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Frequently diagnosed conditions with spirometry

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A normal lung function flow-volume graph has the following characteristics:

  • a fast rise to the highest flow rate
  • a nearly linear fall in the flow


Obstructive conditions are marked by reduced airflow (how fast you can inspire and expire). [11] [21]

Obstruction is characterised by: [11] [22] [4]

  • normal or reduced VC
  • normal or reduced FVC
  • strongly reduced FEV1 (due to airway resistance when breathing out)
  • strongly reduced FEV1/FVC ratio
  • concave flow–volume loop
  • abnormally enlarged lungs (hyperinflation)


Asthma causes various degrees of breathing problems due to inflammation and muscle tightening around the airways, which limits the airflow. It is one of the most common chronic, non-contagious lung diseases in people of all ages. [4] [7] [23]


The most common symptoms of asthma are:

  • wheezing (a whistling sound during breathing),
  • breathlessness (dyspnea),
  • chest tightness (it can feel as if one had a tight band tied around it),
  • coughing.

Asthma can sometimes get worse for a period of time (from a few minutes to days). This is called an asthma attack. In addition to persistent wheezing and coughing, asthma attacks can cause:

  • onstant breathlessness (which affects eating and sleeping),
  • fast breathing,
  • fast heart rate,
  • exhaustion,
  • dizziness,
  • blue lips or fingers,
  • fainting.


Asthma often starts in childhood, when the immune system is still developing. It can result from many risk factors (allergens in the environment, viral infection, family history, race or ethnicity, sex). The risk factors can combine.

Asthma can also appear later in life, e.g. due to obesity or occupational hazards (exposure to industrial dusts or chemicals).

Asthma attacks are caused by triggers:

  • environmental factors (allergens),
  • extreme heat or cold,
  • stress,
  • physical exercise,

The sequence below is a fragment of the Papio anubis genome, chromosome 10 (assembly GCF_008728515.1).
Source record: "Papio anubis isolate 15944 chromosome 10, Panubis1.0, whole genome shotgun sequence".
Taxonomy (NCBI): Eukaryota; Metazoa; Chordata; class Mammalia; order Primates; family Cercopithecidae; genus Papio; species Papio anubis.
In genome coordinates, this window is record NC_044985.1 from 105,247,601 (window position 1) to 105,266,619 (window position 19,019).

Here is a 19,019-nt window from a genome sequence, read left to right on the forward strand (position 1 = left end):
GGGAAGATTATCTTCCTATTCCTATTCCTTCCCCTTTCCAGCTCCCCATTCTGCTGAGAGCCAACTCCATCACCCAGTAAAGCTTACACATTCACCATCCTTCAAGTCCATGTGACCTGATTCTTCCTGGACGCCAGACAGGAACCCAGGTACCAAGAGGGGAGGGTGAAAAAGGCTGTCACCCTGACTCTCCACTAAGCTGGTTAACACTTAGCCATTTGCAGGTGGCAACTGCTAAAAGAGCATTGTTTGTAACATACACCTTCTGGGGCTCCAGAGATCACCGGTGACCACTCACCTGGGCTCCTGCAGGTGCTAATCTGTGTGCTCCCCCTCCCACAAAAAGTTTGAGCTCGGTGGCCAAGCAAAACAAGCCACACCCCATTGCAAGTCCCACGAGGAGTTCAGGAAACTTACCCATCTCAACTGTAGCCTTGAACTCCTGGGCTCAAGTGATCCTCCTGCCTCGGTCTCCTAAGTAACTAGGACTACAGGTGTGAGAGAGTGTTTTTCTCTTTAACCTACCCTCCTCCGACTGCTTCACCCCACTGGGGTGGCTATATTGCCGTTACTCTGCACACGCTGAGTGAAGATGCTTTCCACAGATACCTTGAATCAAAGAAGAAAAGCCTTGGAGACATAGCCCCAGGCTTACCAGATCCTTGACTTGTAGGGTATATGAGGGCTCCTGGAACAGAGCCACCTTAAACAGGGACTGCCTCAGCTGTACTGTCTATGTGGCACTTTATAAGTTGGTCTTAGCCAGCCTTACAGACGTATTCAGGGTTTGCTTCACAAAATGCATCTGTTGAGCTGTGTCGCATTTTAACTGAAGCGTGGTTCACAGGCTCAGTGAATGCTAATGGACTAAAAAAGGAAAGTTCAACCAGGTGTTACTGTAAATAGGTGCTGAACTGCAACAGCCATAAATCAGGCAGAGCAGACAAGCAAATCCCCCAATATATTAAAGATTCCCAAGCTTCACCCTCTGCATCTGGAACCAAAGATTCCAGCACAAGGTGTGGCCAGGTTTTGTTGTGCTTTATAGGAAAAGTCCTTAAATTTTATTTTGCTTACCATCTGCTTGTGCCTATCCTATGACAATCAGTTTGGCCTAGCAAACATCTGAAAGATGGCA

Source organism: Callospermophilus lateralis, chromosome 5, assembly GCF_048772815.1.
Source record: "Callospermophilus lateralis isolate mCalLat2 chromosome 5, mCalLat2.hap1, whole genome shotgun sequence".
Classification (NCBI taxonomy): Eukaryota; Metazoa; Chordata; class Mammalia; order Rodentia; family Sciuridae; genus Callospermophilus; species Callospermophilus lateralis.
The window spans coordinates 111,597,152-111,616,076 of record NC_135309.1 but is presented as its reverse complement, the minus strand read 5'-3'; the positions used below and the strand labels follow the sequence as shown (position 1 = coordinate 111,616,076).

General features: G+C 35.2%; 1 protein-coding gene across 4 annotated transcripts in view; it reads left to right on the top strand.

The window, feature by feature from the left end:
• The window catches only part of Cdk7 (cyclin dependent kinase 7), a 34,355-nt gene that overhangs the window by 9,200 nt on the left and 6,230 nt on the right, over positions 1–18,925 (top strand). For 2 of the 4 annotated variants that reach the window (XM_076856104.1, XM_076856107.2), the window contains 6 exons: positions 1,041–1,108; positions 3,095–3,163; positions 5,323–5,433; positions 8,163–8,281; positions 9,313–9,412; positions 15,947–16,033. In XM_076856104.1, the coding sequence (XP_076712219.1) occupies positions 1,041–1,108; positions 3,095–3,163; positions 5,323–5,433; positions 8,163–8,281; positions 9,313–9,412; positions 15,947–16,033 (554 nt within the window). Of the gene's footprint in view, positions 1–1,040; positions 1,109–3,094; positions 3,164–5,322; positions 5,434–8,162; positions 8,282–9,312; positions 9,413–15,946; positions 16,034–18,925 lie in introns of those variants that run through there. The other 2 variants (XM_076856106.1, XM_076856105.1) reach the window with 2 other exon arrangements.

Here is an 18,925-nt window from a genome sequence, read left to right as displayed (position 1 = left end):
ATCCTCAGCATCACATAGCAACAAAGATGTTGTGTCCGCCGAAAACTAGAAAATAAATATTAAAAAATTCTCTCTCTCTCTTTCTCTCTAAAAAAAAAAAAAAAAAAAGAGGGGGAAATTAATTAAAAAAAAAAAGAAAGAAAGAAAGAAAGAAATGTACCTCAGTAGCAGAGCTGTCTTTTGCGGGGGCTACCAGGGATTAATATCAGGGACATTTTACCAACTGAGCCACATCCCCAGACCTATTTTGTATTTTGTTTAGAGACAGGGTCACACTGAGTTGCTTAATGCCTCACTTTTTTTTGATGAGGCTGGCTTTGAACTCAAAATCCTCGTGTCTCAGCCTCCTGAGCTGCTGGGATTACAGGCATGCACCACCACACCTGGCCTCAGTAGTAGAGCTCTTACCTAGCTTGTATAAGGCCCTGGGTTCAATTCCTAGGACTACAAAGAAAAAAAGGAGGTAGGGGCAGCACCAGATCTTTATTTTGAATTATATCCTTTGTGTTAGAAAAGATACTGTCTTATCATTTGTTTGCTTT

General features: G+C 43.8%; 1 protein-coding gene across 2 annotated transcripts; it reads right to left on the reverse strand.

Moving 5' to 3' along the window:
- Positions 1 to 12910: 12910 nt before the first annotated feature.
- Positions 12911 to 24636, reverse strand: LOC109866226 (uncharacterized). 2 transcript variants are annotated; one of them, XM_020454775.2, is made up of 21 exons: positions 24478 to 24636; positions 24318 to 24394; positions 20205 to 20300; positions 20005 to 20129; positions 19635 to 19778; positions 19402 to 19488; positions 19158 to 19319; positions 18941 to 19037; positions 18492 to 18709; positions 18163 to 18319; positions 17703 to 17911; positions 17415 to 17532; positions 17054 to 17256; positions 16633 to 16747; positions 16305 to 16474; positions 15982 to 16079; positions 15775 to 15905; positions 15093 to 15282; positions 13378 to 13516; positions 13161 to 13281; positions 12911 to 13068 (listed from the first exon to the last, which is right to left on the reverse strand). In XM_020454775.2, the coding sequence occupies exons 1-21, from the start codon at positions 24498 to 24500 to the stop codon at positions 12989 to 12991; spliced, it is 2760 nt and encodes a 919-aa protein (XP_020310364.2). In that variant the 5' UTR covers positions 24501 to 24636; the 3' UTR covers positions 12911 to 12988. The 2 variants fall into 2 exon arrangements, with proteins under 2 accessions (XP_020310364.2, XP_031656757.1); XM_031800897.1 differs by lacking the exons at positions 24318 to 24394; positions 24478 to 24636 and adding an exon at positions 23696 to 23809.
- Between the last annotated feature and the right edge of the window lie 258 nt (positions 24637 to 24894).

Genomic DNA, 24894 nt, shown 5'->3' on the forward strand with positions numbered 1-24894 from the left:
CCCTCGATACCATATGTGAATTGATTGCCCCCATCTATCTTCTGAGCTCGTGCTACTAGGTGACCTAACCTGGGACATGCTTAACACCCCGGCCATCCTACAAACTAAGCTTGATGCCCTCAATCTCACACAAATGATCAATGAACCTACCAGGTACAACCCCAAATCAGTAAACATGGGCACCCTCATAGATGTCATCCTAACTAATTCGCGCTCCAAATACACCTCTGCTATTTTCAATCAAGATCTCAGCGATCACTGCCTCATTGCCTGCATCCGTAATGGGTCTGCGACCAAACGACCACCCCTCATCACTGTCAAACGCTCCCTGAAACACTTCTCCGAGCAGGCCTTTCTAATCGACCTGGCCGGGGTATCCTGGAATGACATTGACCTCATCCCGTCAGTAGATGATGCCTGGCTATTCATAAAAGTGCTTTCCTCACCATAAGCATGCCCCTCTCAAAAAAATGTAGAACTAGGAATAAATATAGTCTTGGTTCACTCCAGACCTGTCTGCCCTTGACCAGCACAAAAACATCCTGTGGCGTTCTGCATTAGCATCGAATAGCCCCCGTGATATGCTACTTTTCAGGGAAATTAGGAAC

or any combination of them.


The main tests used to help diagnose asthma are:

  • Allergy tests
  • Imaging test (chest X-ray)
  • Spirometry:
  1. Peak flow test: The test measures how quicky a patient can expire. It can be done with the peak flow meter or a spirometer. The score can indicate if the airways are narrowed. [27]
  2. Methacholine challenge test (bronchoprovocation test) or hystamine challenge test: Asthma is characterised by hyperresponsiveness of the airways to certain substances such as allergens. In this test, the patient’s baseline lung function (FEV1) is first established with spirometry. Then, the patient inhales certain allergen substances (‘provocation’). Asthma can be indicated by a significant fall in FEV1.
Asthma according to ERS guidelines

The ERS guidelines [28] define asthma as a combination of typical symptoms (breathlessness, cough, wheezing, chest tightness) and objective demonstration of excessive airway calibre fluctuation with at least one of the following results:

1. Peak flow variability ≥20% or spontaneous variation in FEV1 ≥12% and 200 ml

2. Reversibility after bronchodilator inhalation with improvement in FEV1 of ≥12% and 200 ml

3. Airway hyperresponsiveness: PC20-M (or H) <8 mg/ml (or 16 mg/ml in patients treated with inhaled corticosteroid), PD mannitol < 625 mg or FEV1 fall ≥10% after exercise

  • PC20-H: provocation concentration causing 20% fall in FEV1 with histamine
  • PC20-M: provocation concentration causing 20% fall in FEV1 with methacholine
  • PD: provocation dose

4. Improvement in FEV1 ≥12% and 200 ml after a 2-week course of oral corticosteroid or a 4-6-week
course of inhaled corticosteroid


There is no cure for asthma so far, but treatment can help with symptom control. The patient usually creates an individual treatment plan with their doctor or asthma nurse.

The main asthma treatment method is inhalers. Preventer inhalers are devices used to reduce the inflammation and sensitivity of the airways; they need to be used daily, even if the symptoms are not present. Most asthmatics also receive reliever inhalers for treating the symptoms when they occur. In severe cases, tablets and other treatments may be needed. [29] [67]


Chronic obstructive pulmonary disease (COPD) is an incurable, progressive chronic lung disease. It is the third leading cause of death worldwide. [30]

COPD can result in a number of complications, including: [31]

  • Respiratory infections due to weakened respiratory immunity. Patients with COPD are more susceptible to colds, pneumonia and the flu. This worsens the breathing difficulties and can damage the lung tissue even more.
  • Heart conditions. COPD can increase cardiovascular risk, including that of heart attack.
  • The risk of developing lung cancer increases.
  • Pulmonary hypertension: high blood pressure in the arteries bringing blood to the lungs.